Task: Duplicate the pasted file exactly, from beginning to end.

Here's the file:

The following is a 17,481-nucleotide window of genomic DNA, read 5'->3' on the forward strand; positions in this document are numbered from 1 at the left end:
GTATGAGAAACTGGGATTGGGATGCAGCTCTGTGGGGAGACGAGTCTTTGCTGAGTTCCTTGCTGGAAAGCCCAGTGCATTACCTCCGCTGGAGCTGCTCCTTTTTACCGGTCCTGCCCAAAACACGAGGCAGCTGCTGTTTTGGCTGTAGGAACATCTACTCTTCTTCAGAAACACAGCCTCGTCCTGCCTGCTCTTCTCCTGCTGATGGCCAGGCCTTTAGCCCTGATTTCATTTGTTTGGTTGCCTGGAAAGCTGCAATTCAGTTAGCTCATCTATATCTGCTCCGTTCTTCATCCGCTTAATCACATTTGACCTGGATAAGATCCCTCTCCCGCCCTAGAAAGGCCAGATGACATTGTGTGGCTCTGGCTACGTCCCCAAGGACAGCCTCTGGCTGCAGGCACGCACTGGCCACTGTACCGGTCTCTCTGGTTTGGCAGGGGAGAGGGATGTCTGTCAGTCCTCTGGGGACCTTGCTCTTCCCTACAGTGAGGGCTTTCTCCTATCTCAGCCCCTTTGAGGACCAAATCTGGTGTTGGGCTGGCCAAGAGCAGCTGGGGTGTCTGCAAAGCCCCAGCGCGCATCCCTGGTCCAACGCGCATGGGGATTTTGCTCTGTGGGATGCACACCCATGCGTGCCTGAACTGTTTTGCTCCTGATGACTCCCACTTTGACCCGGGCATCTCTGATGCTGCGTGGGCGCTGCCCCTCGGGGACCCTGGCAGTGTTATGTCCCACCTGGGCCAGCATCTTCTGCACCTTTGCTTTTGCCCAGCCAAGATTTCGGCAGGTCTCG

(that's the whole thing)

The following is a 17,481-nucleotide window of genomic DNA, read 5'->3' on the forward strand; positions in this document are numbered from 1 at the left end:
GTATGAGAAACTGGGATTGGGATGCAGCTCTGTGGGGAGACGAGTCTTTGCTGAGTTCCTTGCTGGAAAGCCCAGTGCATTACCTCCGCTGGAGCTGCTCCTTTTTACCGGTCCTGCCCAAAACACGAGGCAGCTGCTGTTTTGGCTGTAGGAACATCTACTCTTCTTCAGAAACACAGCCTCGTCCTGCCTGCTCTTCTCCTGCTGATGGCCAGGCCTTTAGCCCTGATTTCATTTGTTTGGTTGCCTGGAAAGCTGCAATTCAGTTAGCTCATCTATATCTGCTCCGTTCTTCATCCGCTTAATCACATTTGACCTGGATAAGATCCCTCTCCCGCCCTAGAAAGGCCAGATGACATTGTGTGGCTCTGGCTACGTCCCCAAGGACAGCCTCTGGCTGCAGGCACGCACTGGCCACTGTACCGGTCTCTCTGGTTTGGCAGGGGAGAGGGATGTCTGTCAGTCCTCTGGGGACCTTGCTCTTCCCTACAGTGAGGGCTTTCTCCTATCTCAGCCCCTTTGAGGACCAAATCTGGTGTTGGGCTGGCCAAGAGCAGCTGGGGTGTCTGCAAAGCCCCAGCGCGCATCCCTGGTCCAACGCGCATGGGGATTTTGCTCTGTGGGATGCACACCCATGCGTGCCTGAACTGTTTTGCTCCTGATGACTCCCACTTTGACCCGGGCATCTCTGATGCTGCGTGGGCGCTGCCCCTCGGGGACCCTGGCAGTGTTATGTCCCACCTGGGCCAGCATCTTCTGCACCTTTGCTTTTGCCCAGCCAAGATTTCGGCAGGTCTCG